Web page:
Six leading New Orleans mayoral candidates vowed this week to keep the troubled Sewerage & Water Board under city management, but said they would appoint expert overseers or modernize the agency so that crises like this week's 24-hour boil-water advisory might be avoided.
The S&WB, the subject of renewed criticism after a failed turbine at its Carrollton power plant caused a brief drop in water pressure Wednesday morning across the city’s east bank, was the starting point in a debate Wednesday night that featured candidates Michael Bagneris, LaToya Cantrell, Desiree Charbonnet, Troy Henry, Frank Scurlock and Tommie Vassel.
The six hopefuls, who were chosen from an 18-candidate field based on either their résumés or their position in the polls, discussed the state of the city’s sewerage and drainage systems, even as most residents were being told to boil their tap water under an advisory that was lifted late Thursday morning.
The forum was sponsored by the Lake Area Advisory Council and The New Orleans Advocate and was held at the Hellenic Cultural Center on Robert E. Lee Boulevard.
While Bagneris, Cantrell, Charbonnet and sometimes Henry have often shared a stage at debates leading up to the Oct. 14 mayoral primary, Wednesday presented a rare opportunity for Scurlock and Vassel, who lag behind their opponents in most polls, to join the fray.
Vassel, a former president pro tempore of the S&WB, spoke of his fight to be heard during the campaign before he fielded questions about privatizing and funding the utility.
“Many of you guys have never seen me before, because I’ve been limited in the discussion,” he said.
Mayor Mitch Landrieu broke the S&WB, he claimed, referencing sweeping changes to its board structure and leadership under Landrieu. But fixing it doesn’t require turning to private management, he said.
Scurlock, a businessman, agreed, though he did say the agency should hire private inspectors to review its operations — a move Landrieu took after an Aug. 5 deluge swamped the city and some pumps were later revealed to have been inoperable or unmanned.
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Charbonnet, a former Municipal Court judge, called for putting City Council members back on the board, as was the case until the board structure was changed at Landrieu's behest in 2013. The head of the S&WB should also be an engineer, she said.
Henry, a businessman with an engineering background, told the crowd he would convert the archaic 25-cycle power that runs more than half the system’s pumps to more modern 60-cycle power. The older power standard has forced the agency to hand-fashion replacement parts for aging turbines, “an expensive process prone to failure,” he wrote in a S&WB revitalization plan he referenced Wednesday night.
Candidates universally panned the idea of imposing stormwater fees to pay for improved drainage operations, which the Landrieu administration is considering asking the City Council to approve and which the nonprofit Bureau of Governmental Research endorsed in February. The S&WB has said it will need $55 million to shore up the drainage system.
Scurlock said the S&WB can't be trusted to come up with its own financial estimates. Charbonnet said residents are “fee-ed out,” and Henry said he wouldn’t ask for more money to fix a mismanaged city agency.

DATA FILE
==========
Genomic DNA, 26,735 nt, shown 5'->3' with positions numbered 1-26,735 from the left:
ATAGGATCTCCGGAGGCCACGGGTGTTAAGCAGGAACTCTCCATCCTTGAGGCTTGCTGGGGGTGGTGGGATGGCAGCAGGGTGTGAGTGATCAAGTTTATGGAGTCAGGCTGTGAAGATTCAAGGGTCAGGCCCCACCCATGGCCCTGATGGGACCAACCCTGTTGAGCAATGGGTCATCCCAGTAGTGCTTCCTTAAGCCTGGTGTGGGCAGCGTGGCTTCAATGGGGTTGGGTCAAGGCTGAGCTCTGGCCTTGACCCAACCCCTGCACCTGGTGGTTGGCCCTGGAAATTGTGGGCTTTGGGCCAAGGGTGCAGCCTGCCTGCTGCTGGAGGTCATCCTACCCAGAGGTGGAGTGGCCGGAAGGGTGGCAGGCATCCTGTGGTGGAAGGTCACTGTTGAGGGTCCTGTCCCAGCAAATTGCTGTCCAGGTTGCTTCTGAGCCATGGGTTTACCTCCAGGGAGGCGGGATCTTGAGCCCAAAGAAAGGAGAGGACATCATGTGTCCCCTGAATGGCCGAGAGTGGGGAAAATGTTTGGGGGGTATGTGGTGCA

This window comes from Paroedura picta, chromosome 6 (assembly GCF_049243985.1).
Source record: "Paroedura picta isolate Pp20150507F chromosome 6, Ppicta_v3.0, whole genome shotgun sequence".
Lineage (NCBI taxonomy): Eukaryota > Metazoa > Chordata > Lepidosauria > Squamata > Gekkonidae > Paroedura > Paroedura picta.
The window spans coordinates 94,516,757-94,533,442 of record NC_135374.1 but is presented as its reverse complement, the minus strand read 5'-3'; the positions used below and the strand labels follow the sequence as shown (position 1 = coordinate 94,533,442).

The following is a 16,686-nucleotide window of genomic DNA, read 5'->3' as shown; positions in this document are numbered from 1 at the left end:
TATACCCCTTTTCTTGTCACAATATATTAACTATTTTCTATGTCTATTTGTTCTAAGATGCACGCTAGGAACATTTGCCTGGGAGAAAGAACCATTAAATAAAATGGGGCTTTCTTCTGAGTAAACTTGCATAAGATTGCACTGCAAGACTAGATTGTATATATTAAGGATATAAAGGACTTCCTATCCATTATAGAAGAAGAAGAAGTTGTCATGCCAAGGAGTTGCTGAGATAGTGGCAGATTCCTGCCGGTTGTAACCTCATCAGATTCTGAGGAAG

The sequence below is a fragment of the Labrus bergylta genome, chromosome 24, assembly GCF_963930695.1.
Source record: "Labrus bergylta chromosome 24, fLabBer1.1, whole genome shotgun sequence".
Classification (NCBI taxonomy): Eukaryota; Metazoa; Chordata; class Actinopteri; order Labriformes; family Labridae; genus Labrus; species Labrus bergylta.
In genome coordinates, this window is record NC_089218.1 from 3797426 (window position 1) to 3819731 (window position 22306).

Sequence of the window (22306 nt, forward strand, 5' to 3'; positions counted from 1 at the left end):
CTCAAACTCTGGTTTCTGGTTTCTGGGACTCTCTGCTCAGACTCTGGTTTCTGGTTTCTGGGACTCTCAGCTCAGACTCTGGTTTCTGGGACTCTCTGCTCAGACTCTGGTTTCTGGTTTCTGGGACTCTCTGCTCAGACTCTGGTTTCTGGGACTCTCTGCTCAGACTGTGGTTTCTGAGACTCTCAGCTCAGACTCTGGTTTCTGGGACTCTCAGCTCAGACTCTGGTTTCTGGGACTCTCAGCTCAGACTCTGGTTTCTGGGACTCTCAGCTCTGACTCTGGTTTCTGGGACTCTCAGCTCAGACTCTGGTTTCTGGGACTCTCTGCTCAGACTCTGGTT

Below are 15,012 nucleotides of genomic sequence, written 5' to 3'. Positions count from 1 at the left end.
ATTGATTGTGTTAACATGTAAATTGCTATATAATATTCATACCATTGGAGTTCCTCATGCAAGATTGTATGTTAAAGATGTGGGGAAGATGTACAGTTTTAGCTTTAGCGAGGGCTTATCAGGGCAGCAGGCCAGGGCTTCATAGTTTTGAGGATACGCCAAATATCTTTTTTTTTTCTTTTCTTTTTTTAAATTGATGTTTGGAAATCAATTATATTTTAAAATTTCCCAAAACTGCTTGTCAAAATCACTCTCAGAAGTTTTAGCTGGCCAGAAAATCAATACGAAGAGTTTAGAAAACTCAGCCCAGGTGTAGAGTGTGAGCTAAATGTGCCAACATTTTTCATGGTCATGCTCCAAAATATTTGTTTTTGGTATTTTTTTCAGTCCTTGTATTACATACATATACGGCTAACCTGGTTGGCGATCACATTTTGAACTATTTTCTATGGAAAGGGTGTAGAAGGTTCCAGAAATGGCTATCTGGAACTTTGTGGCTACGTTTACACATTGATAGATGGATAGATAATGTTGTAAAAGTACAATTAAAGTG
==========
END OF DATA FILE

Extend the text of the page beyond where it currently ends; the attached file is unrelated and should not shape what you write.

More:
Vassel said the agency could use property tax revenue from new developments coming online in the next few years instead of charging people more money now.
Cantrell, a City Council member, offered a slightly different approach. The drainage money that is now being collected from property taxes is insufficient, she said. But rather than enact a new fee on taxpayers, she pledged to explore requiring tax-exempt nonprofits to “put some skin in the game” and pay some amount to the city. Such payments could be made on a sliding scale, based on the type of community work the nonprofit performs, she said.
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While others also called for requiring some sort of payment from nonprofits, Bagneris, a former Civil District Court judge, and Vassel said that would require a change to state law, which could be difficult.
When talk in the debate turned to public safety — often cited as the No. 1 issue in the fall election — Cantrell, Charbonnet and Bagneris all said they would conduct a nationwide search for a new police chief but would invite Superintendent Michael Harrison to apply to keep his job.
Scurlock and Vassel promised they would hire someone new, while Henry said he would grade the chief’s performance before deciding whether to keep him or hire someone else.
Henry, Charbonnet and Bagneris called for reform of the city’s Office of Police Secondary Employment, which was created under the terms of the Police Department’s federal court consent decree to root out corruption in lucrative private details worked by officers.
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The NOPD stood at 1,450 officers eight years ago when Henry first ran for mayor, he said. Now, it has only 1,167. “The reason is, we messed with their money,” he said, adding that he would put some restrictions on paid details but nothing like the current setup. Charbonnet also called for changes to the present detail system.
Bagneris said New Orleans should mimic other parishes' detail policies. The changes mandated by the consent decree could be enforced by the city’s independent police monitor when the city is freed from the decree's requirements in a few years, he said.
“The paid details, in and of themselves, are not an evil thing,” he said. “What brought about the problem was the process.”